With his black turtleneck, wire-rimmed glasses and conspiratorial grin, Steve Jobs was arguably the best ambassador ever between androids and humans.
When Jobs died Wednesday at 56 after protracted combat with pancreatic cancer, the world lost a valuable shuttle diplomat between computers and tablets and gadgets and animated robots, and the people who so desperately long to relate to them.
"We are deeply saddened to announce that Steve Jobs passed away today," Apple, the company Jobs co-founded, said in a brief statement. "Steve's brilliance, passion and energy were the source of countless innovations that enrich and improve all of our lives. The world is immeasurably better because of Steve."
In memoriam, the Apple.com website last night featured a full-screen photo of Jobs — turtleneck, glasses and grin — and this epitaph: "Apple has lost a visionary and a creative genius, and the world has lost an amazing human being. Those of us who have been fortunate enough to know and work with Steve have lost a dear friend and an inspiring mentor. Steve leaves behind a company that only he could have built and his spirit will forever be the foundation of Apple."
The tech world lost a leader; the creative world lost a soulmate. He straddled both worlds like a colossus.
Through his work at pioneering companies like Atari, Pixar, NeXT and, of course, Apple, Jobs imagined ever-present, all-purpose, people-friendly gizmos that bridged the divide between poet and programmer, music lover and machinist, grandparent and gamer, technoid and virtually everyone else.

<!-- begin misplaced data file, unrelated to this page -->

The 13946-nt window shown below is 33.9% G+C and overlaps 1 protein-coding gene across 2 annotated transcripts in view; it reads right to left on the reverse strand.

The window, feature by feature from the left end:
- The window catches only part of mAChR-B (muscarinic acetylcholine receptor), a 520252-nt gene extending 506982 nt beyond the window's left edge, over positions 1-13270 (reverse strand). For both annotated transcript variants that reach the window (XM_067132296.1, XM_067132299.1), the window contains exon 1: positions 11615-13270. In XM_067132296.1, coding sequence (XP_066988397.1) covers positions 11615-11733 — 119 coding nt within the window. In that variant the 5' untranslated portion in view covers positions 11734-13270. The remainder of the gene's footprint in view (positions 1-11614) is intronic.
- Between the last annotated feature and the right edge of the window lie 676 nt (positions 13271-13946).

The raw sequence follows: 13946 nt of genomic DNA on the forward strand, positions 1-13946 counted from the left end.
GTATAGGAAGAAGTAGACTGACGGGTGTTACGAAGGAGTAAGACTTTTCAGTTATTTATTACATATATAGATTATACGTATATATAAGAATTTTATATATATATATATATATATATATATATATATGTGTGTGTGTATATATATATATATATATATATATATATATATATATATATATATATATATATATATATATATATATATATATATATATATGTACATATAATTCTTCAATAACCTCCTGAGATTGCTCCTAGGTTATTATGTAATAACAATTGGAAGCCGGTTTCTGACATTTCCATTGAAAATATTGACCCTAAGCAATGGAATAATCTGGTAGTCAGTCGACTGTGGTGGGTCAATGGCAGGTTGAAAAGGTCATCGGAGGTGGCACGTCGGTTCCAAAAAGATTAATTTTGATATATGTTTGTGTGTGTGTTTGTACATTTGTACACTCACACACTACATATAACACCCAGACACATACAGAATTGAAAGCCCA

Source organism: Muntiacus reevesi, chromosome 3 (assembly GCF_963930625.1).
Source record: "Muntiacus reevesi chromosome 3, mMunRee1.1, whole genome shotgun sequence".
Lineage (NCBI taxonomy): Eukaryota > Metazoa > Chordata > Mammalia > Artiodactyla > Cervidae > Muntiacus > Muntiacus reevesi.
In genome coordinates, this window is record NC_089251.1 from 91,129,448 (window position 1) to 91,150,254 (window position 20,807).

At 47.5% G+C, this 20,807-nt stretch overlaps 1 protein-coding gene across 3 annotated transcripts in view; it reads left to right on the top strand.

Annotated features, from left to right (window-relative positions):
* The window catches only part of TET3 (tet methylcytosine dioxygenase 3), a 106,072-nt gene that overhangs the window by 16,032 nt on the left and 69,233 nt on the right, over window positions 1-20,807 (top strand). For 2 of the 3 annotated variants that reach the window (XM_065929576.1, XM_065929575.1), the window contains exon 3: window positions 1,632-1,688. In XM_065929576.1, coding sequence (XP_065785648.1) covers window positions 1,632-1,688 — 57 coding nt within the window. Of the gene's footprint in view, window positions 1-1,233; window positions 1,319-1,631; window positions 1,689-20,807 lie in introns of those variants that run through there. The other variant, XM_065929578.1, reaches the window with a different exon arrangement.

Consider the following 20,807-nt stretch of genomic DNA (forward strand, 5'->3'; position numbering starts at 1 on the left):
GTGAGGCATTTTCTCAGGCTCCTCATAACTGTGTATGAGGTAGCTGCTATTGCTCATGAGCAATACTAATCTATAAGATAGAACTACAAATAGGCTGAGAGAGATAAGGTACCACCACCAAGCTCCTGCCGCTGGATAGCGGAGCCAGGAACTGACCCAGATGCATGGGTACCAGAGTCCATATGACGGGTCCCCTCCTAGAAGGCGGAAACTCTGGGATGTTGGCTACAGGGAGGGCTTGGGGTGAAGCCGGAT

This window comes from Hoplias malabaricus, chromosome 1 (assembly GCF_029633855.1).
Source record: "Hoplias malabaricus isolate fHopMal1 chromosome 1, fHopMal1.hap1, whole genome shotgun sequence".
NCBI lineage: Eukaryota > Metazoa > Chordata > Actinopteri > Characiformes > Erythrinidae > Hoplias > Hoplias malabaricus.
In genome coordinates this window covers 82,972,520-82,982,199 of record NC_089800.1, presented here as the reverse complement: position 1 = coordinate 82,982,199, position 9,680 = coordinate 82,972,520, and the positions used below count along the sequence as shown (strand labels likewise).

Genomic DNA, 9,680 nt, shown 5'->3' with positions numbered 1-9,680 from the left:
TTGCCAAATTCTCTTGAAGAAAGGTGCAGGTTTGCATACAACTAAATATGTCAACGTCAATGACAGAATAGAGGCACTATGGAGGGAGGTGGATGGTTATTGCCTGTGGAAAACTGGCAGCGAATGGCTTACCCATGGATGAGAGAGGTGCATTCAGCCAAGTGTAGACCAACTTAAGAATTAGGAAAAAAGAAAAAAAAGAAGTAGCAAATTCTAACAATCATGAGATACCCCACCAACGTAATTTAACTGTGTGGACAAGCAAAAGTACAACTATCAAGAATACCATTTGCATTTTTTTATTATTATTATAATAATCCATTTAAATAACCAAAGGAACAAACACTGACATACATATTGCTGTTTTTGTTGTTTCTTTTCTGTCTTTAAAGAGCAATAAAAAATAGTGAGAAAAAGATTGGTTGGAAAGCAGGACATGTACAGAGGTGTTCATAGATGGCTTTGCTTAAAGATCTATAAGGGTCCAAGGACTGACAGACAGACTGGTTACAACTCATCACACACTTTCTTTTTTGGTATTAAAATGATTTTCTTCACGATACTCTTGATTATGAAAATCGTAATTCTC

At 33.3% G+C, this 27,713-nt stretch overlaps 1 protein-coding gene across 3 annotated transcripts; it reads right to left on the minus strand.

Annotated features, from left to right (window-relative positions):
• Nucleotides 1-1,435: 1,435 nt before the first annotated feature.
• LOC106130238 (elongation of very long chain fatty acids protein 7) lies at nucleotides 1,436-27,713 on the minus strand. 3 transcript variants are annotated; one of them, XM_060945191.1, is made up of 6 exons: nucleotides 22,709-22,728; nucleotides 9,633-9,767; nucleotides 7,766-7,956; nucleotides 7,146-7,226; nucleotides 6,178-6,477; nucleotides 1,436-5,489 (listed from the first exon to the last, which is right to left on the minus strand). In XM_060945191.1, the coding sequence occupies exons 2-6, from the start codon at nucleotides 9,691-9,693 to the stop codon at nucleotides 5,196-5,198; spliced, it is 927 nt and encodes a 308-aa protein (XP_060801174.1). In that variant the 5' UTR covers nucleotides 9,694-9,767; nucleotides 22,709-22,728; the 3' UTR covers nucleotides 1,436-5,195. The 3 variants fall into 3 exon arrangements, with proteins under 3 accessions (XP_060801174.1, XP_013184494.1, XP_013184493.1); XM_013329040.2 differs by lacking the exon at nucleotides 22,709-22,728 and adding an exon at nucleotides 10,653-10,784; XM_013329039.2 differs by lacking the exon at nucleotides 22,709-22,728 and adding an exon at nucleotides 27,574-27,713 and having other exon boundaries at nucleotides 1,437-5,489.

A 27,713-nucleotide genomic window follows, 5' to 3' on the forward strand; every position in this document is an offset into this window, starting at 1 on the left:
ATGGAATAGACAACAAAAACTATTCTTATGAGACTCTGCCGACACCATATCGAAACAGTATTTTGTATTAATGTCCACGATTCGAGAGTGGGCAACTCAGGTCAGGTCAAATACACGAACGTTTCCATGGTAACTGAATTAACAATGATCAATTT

The genius of his innovative Macintosh operating system, with its mouse-controlled cursor and icons, was the simplicity and ease of its graphical user interface — the design on the screen that enables users to understand the various computer programs. In a metaphoric way, the iconic Jobs was his interface come to life, enabling Apple aficionados to understand the myriad and miraculous ways that iMacs and iPods and iPhones and iPads can enhance human existence.
He also understood on a profound level that no operating system lasts forever. "Remembering that I'll be dead soon is the most important tool I've ever encountered to help me make the big choices in life," he told the Stanford University graduating class of 2005. "Because almost everything — all external expectations, all pride, all fear of embarrassment or failure — these things just fall away in the face of death, leaving only what is truly important. Remembering that you are going to die is the best way I know to avoid the trap of thinking you have something to lose. You are already naked. There is no reason not to follow your heart."
He preached a techie version of liberation theology, espousing that, ironically, by using machines we might liberate ourselves from machines.
Not only an American dreamer, Jobs was an American doer. In this country obsessed with creating jobs, Jobs created. He asked not what we could do for machines, but what machines could do for us.
To some who knew him, apparently, Jobs was supercompetitive, overdemanding and, unlike the machines his company designed, not always easy to interact with. But for many, he was the bartender behind the Genius Bar.
He was like a scout sent back from the future, to assure everyone that whatever was coming was coming in peace and meant no harm and that we were in good hands.
And he was a wunderkind — eternally youthful, even in his dwindling emaciation. Boyish, brash, brilliant. Like the Beatles, Muhammad Ali, Jim Henson and, yes, his rival Bill Gates, Jobs was one of those eternal change agents that America hangs its hopes and hipness on.
Steve Jobs may have died Wednesday, but the vast, virtual world of interconnected computers that he helped create is alive with Steve Jobs videos and photos and memories and testimonials and appreciations — like this one.
He is not gone. He will not be forgotten. His soul is in the machine.
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